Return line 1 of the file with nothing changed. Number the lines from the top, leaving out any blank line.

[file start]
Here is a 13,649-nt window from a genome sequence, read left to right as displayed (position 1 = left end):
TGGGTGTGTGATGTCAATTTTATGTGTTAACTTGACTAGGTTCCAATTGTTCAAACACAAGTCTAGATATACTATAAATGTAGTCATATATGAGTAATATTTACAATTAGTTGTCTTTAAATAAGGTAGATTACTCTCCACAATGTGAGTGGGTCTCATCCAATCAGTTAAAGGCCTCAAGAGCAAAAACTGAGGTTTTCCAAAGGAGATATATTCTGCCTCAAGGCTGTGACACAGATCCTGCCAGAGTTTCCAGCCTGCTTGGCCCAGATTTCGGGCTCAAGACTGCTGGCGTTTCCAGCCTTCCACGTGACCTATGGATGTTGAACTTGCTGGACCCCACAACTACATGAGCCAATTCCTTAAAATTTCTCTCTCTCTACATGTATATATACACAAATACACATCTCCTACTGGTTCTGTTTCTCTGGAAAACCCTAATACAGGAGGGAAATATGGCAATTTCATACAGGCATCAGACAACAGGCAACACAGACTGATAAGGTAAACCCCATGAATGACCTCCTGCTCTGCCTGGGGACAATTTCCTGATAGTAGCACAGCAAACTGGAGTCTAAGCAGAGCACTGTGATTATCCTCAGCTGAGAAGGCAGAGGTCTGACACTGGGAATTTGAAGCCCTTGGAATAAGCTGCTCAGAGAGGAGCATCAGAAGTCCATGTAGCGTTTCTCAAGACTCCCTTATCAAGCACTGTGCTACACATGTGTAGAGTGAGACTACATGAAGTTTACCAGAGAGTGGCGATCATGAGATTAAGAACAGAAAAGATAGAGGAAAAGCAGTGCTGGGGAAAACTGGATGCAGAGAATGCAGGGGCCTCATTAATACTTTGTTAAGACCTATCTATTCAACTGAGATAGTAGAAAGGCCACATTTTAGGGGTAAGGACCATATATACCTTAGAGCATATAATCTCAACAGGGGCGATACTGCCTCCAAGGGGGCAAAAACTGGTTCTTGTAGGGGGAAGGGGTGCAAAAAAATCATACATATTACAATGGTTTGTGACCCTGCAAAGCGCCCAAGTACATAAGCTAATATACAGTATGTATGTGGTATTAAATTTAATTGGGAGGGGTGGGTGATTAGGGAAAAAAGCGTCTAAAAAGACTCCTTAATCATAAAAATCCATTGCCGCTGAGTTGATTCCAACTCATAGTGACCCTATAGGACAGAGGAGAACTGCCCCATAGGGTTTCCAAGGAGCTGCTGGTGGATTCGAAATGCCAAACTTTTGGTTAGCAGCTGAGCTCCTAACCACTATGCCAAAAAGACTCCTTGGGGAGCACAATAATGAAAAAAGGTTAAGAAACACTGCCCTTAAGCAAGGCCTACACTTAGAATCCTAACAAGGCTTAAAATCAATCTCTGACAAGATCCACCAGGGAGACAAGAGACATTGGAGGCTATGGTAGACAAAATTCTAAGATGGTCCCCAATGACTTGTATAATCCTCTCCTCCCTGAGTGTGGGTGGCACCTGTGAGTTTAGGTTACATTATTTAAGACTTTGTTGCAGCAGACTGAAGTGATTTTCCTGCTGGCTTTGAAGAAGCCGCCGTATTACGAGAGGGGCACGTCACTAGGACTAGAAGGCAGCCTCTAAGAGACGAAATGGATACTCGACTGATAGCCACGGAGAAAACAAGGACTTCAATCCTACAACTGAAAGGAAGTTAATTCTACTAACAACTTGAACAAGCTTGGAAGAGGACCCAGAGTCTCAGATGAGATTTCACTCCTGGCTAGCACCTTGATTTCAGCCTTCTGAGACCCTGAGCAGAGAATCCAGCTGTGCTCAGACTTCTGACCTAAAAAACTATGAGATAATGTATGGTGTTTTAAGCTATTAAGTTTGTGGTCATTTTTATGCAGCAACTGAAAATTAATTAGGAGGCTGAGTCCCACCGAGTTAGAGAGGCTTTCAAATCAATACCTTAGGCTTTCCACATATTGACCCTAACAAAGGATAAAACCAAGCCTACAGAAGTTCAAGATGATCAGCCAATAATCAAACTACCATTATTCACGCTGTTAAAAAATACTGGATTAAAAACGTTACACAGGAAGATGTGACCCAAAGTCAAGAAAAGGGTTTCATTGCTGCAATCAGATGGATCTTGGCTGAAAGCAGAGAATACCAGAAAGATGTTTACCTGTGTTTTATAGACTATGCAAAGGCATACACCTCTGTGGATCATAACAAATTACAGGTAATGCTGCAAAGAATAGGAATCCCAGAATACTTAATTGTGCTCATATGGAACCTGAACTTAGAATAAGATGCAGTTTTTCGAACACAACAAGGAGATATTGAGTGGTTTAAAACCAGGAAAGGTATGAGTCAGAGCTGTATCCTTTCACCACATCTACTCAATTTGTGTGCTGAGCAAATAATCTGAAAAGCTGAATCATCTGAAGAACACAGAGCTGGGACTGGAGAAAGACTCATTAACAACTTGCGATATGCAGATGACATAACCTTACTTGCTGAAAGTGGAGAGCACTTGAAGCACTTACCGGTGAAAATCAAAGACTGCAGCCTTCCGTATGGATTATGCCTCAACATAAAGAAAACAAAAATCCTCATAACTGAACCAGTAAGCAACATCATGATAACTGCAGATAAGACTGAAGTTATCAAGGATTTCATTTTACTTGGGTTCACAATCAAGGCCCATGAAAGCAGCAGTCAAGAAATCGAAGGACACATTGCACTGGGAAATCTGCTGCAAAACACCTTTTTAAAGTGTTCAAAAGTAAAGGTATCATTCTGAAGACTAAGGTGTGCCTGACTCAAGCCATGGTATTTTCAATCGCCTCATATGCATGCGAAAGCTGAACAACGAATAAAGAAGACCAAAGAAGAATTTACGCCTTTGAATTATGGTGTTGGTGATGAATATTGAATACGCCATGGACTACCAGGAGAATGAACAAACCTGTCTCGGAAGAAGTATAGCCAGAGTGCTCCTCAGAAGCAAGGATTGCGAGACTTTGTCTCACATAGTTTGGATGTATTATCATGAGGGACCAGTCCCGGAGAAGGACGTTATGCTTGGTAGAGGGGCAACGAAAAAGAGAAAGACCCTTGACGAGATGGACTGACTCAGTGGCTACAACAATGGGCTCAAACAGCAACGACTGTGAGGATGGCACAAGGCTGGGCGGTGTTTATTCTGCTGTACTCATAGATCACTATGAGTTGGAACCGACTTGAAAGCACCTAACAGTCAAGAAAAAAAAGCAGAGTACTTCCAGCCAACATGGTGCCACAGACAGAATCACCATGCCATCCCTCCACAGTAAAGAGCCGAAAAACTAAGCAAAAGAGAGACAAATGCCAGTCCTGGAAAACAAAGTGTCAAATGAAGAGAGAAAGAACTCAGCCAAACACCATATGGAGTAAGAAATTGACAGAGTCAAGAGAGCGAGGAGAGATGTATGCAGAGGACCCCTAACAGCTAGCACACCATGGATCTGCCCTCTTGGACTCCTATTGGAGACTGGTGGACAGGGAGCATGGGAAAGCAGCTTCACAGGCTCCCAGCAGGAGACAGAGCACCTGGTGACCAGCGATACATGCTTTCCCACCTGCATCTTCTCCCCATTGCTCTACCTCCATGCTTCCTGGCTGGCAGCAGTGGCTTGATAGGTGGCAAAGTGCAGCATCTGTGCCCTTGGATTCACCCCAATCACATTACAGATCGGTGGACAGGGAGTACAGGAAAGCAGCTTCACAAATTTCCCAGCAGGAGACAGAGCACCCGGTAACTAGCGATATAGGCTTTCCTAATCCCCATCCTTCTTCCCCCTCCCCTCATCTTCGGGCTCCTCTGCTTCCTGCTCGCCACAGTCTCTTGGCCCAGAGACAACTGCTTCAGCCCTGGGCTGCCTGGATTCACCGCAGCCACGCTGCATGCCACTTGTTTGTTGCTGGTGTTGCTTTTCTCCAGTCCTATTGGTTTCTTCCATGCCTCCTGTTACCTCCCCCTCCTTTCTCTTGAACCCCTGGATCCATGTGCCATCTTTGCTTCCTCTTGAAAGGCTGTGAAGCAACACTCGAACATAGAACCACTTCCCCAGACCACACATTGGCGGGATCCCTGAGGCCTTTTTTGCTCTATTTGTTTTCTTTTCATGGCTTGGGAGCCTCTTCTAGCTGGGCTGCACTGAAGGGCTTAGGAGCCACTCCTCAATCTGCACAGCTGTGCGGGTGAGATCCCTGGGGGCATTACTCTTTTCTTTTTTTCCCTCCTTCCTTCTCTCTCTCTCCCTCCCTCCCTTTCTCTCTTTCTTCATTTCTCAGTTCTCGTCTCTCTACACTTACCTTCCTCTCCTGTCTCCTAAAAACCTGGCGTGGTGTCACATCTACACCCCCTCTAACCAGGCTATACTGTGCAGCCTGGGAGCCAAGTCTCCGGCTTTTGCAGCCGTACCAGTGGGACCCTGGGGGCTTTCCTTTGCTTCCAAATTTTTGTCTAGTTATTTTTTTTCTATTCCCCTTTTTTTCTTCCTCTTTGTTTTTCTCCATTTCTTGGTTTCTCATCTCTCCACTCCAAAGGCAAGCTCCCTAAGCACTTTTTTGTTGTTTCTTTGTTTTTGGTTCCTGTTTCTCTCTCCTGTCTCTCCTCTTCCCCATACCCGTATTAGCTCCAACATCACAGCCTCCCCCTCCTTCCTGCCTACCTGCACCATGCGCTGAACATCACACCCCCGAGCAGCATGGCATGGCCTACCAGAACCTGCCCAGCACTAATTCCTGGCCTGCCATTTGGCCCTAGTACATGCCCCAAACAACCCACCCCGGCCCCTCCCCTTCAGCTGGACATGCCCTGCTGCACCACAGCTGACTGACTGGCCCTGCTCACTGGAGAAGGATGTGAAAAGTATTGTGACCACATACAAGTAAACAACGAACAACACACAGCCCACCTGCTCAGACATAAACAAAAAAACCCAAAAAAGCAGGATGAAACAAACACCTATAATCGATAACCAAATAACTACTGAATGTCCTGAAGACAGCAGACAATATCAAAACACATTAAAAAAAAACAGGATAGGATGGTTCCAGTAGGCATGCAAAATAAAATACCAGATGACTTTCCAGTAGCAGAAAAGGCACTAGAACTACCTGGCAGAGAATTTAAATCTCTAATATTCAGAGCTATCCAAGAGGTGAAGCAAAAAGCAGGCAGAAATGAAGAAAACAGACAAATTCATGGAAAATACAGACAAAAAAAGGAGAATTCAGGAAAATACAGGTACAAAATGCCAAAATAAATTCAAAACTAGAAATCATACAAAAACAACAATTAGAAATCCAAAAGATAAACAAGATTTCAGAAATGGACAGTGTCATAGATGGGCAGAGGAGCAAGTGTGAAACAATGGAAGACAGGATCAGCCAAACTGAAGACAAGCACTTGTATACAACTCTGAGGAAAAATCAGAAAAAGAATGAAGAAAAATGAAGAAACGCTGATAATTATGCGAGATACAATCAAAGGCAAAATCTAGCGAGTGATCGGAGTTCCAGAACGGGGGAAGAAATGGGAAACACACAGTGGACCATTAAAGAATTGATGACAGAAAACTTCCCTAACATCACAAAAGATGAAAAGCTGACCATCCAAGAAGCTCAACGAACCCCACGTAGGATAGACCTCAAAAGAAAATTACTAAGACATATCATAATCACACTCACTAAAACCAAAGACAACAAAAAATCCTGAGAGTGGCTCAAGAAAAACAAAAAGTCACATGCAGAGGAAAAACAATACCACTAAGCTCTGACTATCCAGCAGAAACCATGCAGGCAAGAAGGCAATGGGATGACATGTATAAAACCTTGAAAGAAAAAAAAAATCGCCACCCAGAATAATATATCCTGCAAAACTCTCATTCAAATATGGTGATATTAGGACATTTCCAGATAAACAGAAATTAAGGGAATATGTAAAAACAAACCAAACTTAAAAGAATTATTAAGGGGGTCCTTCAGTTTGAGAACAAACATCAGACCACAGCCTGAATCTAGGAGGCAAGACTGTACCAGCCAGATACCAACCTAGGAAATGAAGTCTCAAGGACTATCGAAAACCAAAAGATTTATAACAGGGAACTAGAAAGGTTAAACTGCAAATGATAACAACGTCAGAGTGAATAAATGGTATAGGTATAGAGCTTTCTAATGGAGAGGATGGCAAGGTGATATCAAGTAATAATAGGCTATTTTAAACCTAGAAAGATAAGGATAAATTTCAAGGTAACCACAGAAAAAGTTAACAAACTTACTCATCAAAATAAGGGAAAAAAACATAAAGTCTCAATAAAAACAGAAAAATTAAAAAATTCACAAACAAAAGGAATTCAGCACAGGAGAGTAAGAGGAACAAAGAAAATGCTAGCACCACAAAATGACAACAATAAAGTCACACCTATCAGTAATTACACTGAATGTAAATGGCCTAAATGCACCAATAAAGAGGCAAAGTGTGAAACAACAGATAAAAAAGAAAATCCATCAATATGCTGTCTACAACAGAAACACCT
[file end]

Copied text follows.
Here is a 13,649-nt window from a genome sequence, read left to right as displayed (position 1 = left end):